1053 words (3 pages)
- Pygmalion is one of Bernard Shaw’s most famous and beloved plays, which he published in London in 1912. This play was written during the Edwardian era which was characterised by major political, social and economical changes. Politically, the reign of king Edward VII witnessed a relative involvement of social segments such as labourers and women in political life. Socio-economically, the British society was marked by a strict and a clear-cut social class system in the early twentieth century. During this period and up to First World War, it was believed that 1% of the British population owned approximately 70% of the country’s wealth.... [tags: class differences, ancient greek]
1422 words (4.1 pages)
- The mysterious woman Why does Harriet Bird shoot Roy Hobbs. This is the core question in the book, The Natural, by Bernard Malamud. Harriet Bird, the woman who shoots Roy Hobbs, covers less than one tenth of the book. However, she is definitely a major character since she affects Roy’s entire life. Malamud depicts Harriet as a special and mystical woman. Such portrayal creates tension throughout the novel. The suspense is formed as the author describe the costume and behaviors of Harriet Bird.... [tags: Baseball, Bernard Malamud, The Natural]
1364 words (3.9 pages)
- George Bernard Shaw Many different works of literature were written by George Bernard Shaw. Although he wrote stories, he was famous for writing plays. He also wrote many works for the Fabian Society, which was a group who wanted to advance the principles of socialism. Shaw also won prestigious awards for what he wrote. George Bernard Shaw had an interesting life, which led to the way he wrote his works and also why people reacted the way they did to these works (Bio.com). Shaw was born in Dublin, Ireland on July 26, 1856.... [tags: George Bernard Shaw, Fabian Society, Socialism]
1188 words (3.4 pages)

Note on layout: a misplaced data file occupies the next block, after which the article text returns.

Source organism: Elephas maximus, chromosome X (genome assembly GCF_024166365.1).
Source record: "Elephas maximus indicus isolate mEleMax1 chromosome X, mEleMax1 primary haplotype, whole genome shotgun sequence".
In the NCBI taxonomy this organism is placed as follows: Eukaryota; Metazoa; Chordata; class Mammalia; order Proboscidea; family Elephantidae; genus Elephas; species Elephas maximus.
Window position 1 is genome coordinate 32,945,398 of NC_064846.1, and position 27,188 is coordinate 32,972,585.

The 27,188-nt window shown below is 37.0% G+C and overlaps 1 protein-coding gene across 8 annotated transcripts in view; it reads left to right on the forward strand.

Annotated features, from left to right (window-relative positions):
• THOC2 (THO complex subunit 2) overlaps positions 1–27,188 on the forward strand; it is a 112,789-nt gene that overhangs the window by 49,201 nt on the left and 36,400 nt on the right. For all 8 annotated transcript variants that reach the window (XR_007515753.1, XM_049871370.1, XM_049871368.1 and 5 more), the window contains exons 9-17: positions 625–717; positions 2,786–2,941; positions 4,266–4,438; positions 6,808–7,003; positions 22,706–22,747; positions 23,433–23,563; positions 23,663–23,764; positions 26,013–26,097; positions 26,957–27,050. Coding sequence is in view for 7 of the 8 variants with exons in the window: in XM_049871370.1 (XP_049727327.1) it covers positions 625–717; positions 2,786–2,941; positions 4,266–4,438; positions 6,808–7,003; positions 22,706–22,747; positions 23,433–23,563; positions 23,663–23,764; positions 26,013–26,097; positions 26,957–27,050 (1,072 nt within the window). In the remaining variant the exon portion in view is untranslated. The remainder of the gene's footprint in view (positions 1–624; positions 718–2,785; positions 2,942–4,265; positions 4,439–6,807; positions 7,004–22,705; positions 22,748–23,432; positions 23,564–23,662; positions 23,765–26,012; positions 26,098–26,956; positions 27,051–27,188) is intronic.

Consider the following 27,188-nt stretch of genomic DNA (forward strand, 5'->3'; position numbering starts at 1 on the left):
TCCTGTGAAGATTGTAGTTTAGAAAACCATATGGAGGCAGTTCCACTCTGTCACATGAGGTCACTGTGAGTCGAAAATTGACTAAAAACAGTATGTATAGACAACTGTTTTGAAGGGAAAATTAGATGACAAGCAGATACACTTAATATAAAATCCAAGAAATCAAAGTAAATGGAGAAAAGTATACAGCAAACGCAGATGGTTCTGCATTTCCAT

- "Pygmalion" by Bernard Shaw The word 'benefit' is defined as; 'a favourable or helpful factor or circumstance'. Many benefits are not immediately recognised, as they can be the result of something bad. In the play 'Pygmalion', by Bernard Shaw, Liza gains many benefits, but also disadvantages from her relationship with Higgins. Looking at benefits, she receives some beautiful clothes; 'I'm to have fashionable clothes' (p. 63), a good place to stay and financial ease. She meets other friends such as Freddy; 'I'll marry Freddy, I will' (p.... [tags: Pygmalion Bernard Shaw Essays]
1085 words (3.1 pages)
- Brilliant Lies In the play, 'Brilliant Lies', David Williamson uses a number of techniques to expand on the concepts introduced in the title. He uses characters and their back stories to build a supporting argument to compliment the text's overall theme that everyone lies to protect themselves. Susy's sexual harassment claim contains the most evident form of lies throughout the text, however Vince and Gary's relationship, Susy's family history, and even Marion's favouritism with clients all help to identify the main themes to the reader.... [tags: David Williamson]
904 words (2.6 pages)
- Bernard Shaw's Pygmalion The passage taken from Act 2 of Bernard Shaw’s Pygmalion marks a critical turning point in the plot line and character development of the novel. The characters of Eliza Doolittle and Henry Higgins, who have met earlier by mere coincidence, have now deliberately begun a relationship, due to various motives. Eliza wants to move up in the hierarchy of society and Henry wants to prove his talent to Colonel Pickering. The extract is significant because it initiates a long learning process for Eliza and because Henry changes the next six months of his life, if not the rest of it.... [tags: Bernard Shaw Pygmalion]
1100 words (3.1 pages)